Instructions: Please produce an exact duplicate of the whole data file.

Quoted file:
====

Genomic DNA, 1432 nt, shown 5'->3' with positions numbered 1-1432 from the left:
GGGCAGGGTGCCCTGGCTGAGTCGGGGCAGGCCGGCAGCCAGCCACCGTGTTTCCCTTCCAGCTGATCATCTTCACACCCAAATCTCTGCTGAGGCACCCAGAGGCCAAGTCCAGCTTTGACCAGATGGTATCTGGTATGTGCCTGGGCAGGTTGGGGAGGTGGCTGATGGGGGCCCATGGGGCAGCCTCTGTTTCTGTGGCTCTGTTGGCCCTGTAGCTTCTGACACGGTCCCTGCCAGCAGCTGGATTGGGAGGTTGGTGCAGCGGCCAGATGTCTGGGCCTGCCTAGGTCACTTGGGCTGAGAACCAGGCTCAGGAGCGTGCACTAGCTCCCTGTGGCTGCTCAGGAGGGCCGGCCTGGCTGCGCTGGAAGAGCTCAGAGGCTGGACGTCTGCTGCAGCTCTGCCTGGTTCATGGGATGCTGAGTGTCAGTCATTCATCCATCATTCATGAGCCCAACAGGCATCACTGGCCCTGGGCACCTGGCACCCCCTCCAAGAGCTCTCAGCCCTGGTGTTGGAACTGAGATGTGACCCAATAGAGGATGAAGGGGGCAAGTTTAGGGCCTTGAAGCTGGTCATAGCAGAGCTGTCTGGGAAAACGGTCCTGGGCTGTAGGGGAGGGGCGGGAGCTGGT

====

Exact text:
Genomic DNA, 1432 nt, shown 5'->3' with positions numbered 1-1432 from the left:
GGGCAGGGTGCCCTGGCTGAGTCGGGGCAGGCCGGCAGCCAGCCACCGTGTTTCCCTTCCAGCTGATCATCTTCACACCCAAATCTCTGCTGAGGCACCCAGAGGCCAAGTCCAGCTTTGACCAGATGGTATCTGGTATGTGCCTGGGCAGGTTGGGGAGGTGGCTGATGGGGGCCCATGGGGCAGCCTCTGTTTCTGTGGCTCTGTTGGCCCTGTAGCTTCTGACACGGTCCCTGCCAGCAGCTGGATTGGGAGGTTGGTGCAGCGGCCAGATGTCTGGGCCTGCCTAGGTCACTTGGGCTGAGAACCAGGCTCAGGAGCGTGCACTAGCTCCCTGTGGCTGCTCAGGAGGGCCGGCCTGGCTGCGCTGGAAGAGCTCAGAGGCTGGACGTCTGCTGCAGCTCTGCCTGGTTCATGGGATGCTGAGTGTCAGTCATTCATCCATCATTCATGAGCCCAACAGGCATCACTGGCCCTGGGCACCTGGCACCCCCTCCAAGAGCTCTCAGCCCTGGTGTTGGAACTGAGATGTGACCCAATAGAGGATGAAGGGGGCAAGTTTAGGGCCTTGAAGCTGGTCATAGCAGAGCTGTCTGGGAAAACGGTCCTGGGCTGTAGGGGAGGGGCGGGAGCTGGT